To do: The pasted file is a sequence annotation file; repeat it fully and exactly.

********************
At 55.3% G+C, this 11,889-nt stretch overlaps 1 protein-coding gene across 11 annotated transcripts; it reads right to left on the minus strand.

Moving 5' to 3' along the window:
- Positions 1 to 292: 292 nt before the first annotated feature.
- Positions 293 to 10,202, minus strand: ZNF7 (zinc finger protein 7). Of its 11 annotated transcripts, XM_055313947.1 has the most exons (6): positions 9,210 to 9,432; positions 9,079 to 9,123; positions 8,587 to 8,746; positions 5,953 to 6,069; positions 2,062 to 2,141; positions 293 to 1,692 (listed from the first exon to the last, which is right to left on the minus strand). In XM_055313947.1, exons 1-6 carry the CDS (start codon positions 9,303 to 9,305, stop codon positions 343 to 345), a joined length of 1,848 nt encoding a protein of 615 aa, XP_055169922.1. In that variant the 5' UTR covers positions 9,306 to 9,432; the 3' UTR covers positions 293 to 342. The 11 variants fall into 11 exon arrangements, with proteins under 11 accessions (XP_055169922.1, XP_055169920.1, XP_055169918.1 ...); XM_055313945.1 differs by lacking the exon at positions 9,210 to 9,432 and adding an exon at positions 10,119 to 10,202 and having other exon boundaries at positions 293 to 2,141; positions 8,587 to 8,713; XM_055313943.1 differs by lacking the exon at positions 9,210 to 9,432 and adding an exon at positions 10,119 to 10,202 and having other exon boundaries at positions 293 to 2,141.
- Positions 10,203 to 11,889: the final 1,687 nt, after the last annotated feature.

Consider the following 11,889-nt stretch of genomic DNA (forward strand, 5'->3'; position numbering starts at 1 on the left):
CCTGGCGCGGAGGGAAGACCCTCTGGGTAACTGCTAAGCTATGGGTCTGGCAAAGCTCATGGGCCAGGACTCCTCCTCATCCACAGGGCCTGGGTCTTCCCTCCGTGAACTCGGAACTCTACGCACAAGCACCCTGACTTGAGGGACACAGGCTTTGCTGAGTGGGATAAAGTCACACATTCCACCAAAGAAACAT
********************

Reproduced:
At 55.3% G+C, this 11,889-nt stretch overlaps 1 protein-coding gene across 11 annotated transcripts; it reads right to left on the minus strand.

Moving 5' to 3' along the window:
- Positions 1 to 292: 292 nt before the first annotated feature.
- Positions 293 to 10,202, minus strand: ZNF7 (zinc finger protein 7). Of its 11 annotated transcripts, XM_055313947.1 has the most exons (6): positions 9,210 to 9,432; positions 9,079 to 9,123; positions 8,587 to 8,746; positions 5,953 to 6,069; positions 2,062 to 2,141; positions 293 to 1,692 (listed from the first exon to the last, which is right to left on the minus strand). In XM_055313947.1, exons 1-6 carry the CDS (start codon positions 9,303 to 9,305, stop codon positions 343 to 345), a joined length of 1,848 nt encoding a protein of 615 aa, XP_055169922.1. In that variant the 5' UTR covers positions 9,306 to 9,432; the 3' UTR covers positions 293 to 342. The 11 variants fall into 11 exon arrangements, with proteins under 11 accessions (XP_055169922.1, XP_055169920.1, XP_055169918.1 ...); XM_055313945.1 differs by lacking the exon at positions 9,210 to 9,432 and adding an exon at positions 10,119 to 10,202 and having other exon boundaries at positions 293 to 2,141; positions 8,587 to 8,713; XM_055313943.1 differs by lacking the exon at positions 9,210 to 9,432 and adding an exon at positions 10,119 to 10,202 and having other exon boundaries at positions 293 to 2,141.
- Positions 10,203 to 11,889: the final 1,687 nt, after the last annotated feature.

Consider the following 11,889-nt stretch of genomic DNA (forward strand, 5'->3'; position numbering starts at 1 on the left):
CCTGGCGCGGAGGGAAGACCCTCTGGGTAACTGCTAAGCTATGGGTCTGGCAAAGCTCATGGGCCAGGACTCCTCCTCATCCACAGGGCCTGGGTCTTCCCTCCGTGAACTCGGAACTCTACGCACAAGCACCCTGACTTGAGGGACACAGGCTTTGCTGAGTGGGATAAAGTCACACATTCCACCAAAGAAACAT